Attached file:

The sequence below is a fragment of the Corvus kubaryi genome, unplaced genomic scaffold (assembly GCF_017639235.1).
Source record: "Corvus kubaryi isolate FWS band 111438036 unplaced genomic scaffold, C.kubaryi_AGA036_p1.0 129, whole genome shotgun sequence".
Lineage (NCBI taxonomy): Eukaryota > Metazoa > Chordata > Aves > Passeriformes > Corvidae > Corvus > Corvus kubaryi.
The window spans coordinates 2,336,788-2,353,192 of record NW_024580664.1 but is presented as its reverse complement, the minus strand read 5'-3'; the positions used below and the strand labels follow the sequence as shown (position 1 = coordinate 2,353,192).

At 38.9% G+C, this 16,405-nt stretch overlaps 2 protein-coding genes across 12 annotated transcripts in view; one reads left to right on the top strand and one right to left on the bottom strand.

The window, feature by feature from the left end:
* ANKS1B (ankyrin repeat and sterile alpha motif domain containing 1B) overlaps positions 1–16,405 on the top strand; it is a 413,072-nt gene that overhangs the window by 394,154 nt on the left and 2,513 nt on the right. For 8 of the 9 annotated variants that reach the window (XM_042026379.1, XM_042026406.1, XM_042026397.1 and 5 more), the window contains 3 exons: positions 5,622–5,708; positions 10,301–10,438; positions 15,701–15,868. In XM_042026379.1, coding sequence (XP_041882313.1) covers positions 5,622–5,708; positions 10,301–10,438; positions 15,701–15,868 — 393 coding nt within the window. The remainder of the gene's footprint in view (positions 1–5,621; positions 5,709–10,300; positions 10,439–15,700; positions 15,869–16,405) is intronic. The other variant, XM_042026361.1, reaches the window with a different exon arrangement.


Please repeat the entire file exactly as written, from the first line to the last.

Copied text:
The sequence below is a fragment of the Corvus kubaryi genome, unplaced genomic scaffold (assembly GCF_017639235.1).
Source record: "Corvus kubaryi isolate FWS band 111438036 unplaced genomic scaffold, C.kubaryi_AGA036_p1.0 129, whole genome shotgun sequence".
Lineage (NCBI taxonomy): Eukaryota > Metazoa > Chordata > Aves > Passeriformes > Corvidae > Corvus > Corvus kubaryi.
The window spans coordinates 2,336,788-2,353,192 of record NW_024580664.1 but is presented as its reverse complement, the minus strand read 5'-3'; the positions used below and the strand labels follow the sequence as shown (position 1 = coordinate 2,353,192).

At 38.9% G+C, this 16,405-nt stretch overlaps 2 protein-coding genes across 12 annotated transcripts in view; one reads left to right on the top strand and one right to left on the bottom strand.

The window, feature by feature from the left end:
* ANKS1B (ankyrin repeat and sterile alpha motif domain containing 1B) overlaps positions 1–16,405 on the top strand; it is a 413,072-nt gene that overhangs the window by 394,154 nt on the left and 2,513 nt on the right. For 8 of the 9 annotated variants that reach the window (XM_042026379.1, XM_042026406.1, XM_042026397.1 and 5 more), the window contains 3 exons: positions 5,622–5,708; positions 10,301–10,438; positions 15,701–15,868. In XM_042026379.1, coding sequence (XP_041882313.1) covers positions 5,622–5,708; positions 10,301–10,438; positions 15,701–15,868 — 393 coding nt within the window. The remainder of the gene's footprint in view (positions 1–5,621; positions 5,709–10,300; positions 10,439–15,700; positions 15,869–16,405) is intronic. The other variant, XM_042026361.1, reaches the window with a different exon arrangement.